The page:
This is a good thing because if you’re anything like me, you’re not even capable of conscious thought when you’re brushing your teeth.

The good news is you already have a whole set of productivity habits you’ve built up over the course of your life. The bad news is, a lot of them aren’t very good habits.

That quick game Frogger to “loosen you up” before you get working, that always ends up being 6 hours of Frogger –– that’s a habit. And as you know, habits like that can be hard to break — which is one of the reasons why habits are so important in the first place.

Once you’ve replaced an unproductive habit with a more productive one, the new habit will be just as hard to break as the old one was. Getting there, though, can be a chore!

Advertising

The old saw about anything you do for 21 days becoming a habit has been pretty much discredited, but there is a kernel of truth there — anything you do long enough becomes an ingrained behavior, a habit. Some people pick up habits quickly, others over a longer time span, but eventually, the behaviors become automatic.

Building productive habits, then, is a matter of repeating a desired behavior over a long enough period of time that you start doing it without thinking.

But how do you remember to do that? And what about the things that don’t need to be habits — the one-off events, like taking your paycheck stubs to your mortgage banker or making a particular phone call?

The trick to reminding yourself often enough for something to become a habit, or just that one time that you need to do something, is to interrupt yourself in some way in a way that triggers the desired behavior.

The Wonderful Thing About Triggers — Reminders

A trigger is anything that you put “in your way” to remind you to do something. The best triggers are related in some way to the behavior you want to produce.

For instance, if you want to remember to take something to work that you wouldn’t normally take, you might place it in front of the door so you have to pick it up to get out of your house.

Advertising

But anything that catches your attention and reminds you to do something can be a trigger. An alarm clock or kitchen timer is a perfect example — when the bell rings, you know to wake up or take the quiche out of the oven. (Hopefully you remember which trigger goes with which behavior!)

If you want to instill a habit, the thing to do is to place a trigger in your path to remind you to do whatever it is you’re trying to make into a habit — and keep it there until you realize that you’ve already done the thing it’s supposed to remind you of.

For instance, a post-it saying “count your calories” placed on the refrigerator door (or maybe on your favorite sugary snack itself)  can help you remember that you’re supposed to be cutting back — until one day you realize that you don’t need to be reminded anymore.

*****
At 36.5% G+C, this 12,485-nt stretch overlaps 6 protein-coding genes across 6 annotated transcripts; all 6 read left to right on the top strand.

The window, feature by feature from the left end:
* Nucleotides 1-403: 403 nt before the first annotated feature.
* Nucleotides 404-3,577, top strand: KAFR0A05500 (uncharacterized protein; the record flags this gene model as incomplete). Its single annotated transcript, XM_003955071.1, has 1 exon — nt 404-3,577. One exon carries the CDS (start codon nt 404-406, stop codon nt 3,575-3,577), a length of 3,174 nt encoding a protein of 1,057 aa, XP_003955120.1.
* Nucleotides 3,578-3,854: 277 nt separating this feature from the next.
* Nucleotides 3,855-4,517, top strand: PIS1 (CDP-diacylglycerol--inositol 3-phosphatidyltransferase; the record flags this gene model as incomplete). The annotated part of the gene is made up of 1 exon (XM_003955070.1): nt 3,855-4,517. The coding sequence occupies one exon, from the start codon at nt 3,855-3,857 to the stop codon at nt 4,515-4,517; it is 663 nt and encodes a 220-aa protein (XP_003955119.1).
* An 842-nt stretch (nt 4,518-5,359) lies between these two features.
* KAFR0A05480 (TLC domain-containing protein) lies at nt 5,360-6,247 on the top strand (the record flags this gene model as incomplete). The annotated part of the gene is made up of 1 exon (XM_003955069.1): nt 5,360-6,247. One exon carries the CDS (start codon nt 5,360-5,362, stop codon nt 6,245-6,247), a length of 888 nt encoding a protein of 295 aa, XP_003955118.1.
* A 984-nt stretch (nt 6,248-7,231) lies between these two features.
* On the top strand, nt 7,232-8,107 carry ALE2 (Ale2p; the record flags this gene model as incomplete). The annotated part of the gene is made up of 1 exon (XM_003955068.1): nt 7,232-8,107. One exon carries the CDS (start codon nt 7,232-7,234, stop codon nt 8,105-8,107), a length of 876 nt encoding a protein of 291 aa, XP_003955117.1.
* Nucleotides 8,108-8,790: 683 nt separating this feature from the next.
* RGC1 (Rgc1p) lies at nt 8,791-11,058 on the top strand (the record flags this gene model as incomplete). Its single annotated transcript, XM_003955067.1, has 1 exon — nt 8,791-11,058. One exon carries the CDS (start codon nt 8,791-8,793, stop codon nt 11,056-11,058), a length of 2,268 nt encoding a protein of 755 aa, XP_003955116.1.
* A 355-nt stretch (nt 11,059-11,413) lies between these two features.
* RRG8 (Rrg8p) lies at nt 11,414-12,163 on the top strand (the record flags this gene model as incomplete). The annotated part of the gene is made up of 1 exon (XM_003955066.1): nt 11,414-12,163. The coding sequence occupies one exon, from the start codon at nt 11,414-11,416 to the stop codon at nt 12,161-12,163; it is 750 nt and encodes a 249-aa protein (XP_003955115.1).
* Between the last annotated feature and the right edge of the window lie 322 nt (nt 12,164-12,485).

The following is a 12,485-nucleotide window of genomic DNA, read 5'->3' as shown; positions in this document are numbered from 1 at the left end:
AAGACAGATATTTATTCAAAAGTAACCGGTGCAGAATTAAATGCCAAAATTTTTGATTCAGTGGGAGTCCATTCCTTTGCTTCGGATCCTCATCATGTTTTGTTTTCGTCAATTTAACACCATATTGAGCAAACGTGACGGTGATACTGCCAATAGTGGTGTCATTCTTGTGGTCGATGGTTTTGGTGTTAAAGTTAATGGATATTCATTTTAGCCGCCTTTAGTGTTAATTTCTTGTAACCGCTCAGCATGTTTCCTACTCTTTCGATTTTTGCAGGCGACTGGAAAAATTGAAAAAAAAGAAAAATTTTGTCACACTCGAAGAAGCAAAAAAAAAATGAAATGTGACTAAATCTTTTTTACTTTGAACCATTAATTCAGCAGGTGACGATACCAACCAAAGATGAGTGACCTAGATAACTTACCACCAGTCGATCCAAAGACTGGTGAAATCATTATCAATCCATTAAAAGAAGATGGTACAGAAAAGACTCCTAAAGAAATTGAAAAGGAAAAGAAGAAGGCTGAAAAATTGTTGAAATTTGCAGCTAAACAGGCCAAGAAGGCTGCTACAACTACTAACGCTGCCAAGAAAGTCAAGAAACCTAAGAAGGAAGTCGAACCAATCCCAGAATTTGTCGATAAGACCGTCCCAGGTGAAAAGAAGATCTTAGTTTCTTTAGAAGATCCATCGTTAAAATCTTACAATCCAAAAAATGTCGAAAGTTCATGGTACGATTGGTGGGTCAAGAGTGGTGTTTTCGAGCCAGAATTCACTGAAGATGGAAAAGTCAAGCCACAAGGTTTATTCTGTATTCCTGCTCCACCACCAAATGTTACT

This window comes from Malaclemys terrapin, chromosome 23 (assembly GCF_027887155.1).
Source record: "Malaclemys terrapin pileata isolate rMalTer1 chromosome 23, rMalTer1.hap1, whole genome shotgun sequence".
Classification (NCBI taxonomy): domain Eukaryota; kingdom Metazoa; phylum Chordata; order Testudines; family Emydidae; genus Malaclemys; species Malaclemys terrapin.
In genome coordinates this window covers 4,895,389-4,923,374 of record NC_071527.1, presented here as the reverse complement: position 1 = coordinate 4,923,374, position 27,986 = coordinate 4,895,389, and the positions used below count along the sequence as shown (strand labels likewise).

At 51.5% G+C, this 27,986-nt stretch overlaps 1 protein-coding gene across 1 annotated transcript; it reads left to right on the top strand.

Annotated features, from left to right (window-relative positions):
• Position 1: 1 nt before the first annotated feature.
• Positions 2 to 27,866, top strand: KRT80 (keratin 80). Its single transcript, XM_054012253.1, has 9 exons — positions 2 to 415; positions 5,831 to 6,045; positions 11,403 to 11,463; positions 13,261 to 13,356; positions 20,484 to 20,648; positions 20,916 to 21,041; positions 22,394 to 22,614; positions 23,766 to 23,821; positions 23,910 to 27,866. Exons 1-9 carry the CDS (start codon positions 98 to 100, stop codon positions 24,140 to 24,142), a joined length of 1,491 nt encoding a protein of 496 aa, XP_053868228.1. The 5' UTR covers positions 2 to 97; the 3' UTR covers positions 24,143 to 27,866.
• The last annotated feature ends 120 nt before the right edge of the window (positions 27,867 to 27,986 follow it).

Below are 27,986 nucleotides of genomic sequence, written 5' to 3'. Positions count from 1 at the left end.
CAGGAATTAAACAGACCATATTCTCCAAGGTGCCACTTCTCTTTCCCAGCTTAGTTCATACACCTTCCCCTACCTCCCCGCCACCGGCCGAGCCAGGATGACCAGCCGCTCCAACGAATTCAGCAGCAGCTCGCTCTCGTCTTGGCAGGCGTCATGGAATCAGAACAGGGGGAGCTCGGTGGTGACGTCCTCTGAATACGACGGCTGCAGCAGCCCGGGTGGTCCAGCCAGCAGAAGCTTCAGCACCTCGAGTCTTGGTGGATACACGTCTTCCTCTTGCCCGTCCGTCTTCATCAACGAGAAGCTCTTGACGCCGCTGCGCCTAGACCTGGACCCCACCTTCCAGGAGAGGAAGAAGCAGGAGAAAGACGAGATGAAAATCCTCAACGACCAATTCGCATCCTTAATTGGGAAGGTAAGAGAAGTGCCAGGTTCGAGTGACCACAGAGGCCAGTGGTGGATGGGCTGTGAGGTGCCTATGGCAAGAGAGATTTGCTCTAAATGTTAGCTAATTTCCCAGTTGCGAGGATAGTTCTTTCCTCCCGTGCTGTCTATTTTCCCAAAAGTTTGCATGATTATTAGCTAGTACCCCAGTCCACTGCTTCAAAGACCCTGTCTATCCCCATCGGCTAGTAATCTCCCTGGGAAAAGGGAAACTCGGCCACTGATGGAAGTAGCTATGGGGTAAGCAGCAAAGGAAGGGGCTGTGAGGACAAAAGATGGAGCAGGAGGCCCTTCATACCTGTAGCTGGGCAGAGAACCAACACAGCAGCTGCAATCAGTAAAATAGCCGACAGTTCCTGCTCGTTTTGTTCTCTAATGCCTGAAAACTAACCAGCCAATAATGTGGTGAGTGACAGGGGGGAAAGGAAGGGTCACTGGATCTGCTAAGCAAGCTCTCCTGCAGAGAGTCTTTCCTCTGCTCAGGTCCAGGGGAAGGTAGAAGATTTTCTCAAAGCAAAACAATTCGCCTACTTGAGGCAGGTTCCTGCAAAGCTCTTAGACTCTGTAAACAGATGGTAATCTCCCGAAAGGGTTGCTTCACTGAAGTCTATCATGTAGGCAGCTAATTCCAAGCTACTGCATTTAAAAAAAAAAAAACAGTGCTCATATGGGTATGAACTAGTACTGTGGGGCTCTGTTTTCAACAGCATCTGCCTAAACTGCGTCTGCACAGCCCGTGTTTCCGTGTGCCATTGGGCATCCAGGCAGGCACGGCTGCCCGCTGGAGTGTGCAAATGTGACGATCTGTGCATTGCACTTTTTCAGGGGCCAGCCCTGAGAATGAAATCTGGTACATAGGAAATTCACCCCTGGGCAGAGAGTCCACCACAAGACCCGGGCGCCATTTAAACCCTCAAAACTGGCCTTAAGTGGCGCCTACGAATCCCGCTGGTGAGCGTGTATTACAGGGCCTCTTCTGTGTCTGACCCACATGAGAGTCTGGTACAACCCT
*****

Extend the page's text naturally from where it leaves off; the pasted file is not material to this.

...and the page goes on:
These triggers all require a lot of forethought, though — you have to remember that you need to remember something in the first place.

For a lot of tasks, the best reminder is one that’s completely automated — you set it up and then forget about it, trusting the trigger to pop up when you need it.

How to Make a Reminder Works for You

Computers and ubiquity of mobile Internet-connected devices make it possible to set up automatic triggers for just about anything.

Advertising

Desktop software like Outlook will pop up reminders on your desktop screen, and most online services go an extra step and send reminders via email or SMS text message — just the thing to keep you on track. Sandy, for example, just does automatic reminders.

Automated reminders can help you build habits — but it can also help you remember things that are too important to be trusted even to habit. Diabetics who need to take their insulin, HIV patients whose medication must be taken at an exact time in a precise order, phone calls that have to be made exactly on time, and other crucial events require triggers even when the habit is already in place.

My advice is to set reminders for just about everything — have them sent to your mobile phone in some way (either through a built-in calendar or an online service that sends updates) so you never have to think about it — and never have to worry about forgetting.

Your weekly review is a good time to enter new reminders for the coming weeks or months. I simply don’t want to think about what I’m supposed to be doing; I want to be reminded so I can think just about actually doing it.

I tend to use my calendar for reminders, mostly, though I do like Sandy quite a bit.

More on Building Habits

Featured photo credit: Unsplash via unsplash.com

Reference

[1] Getting Things Done: Trusted System

Read Next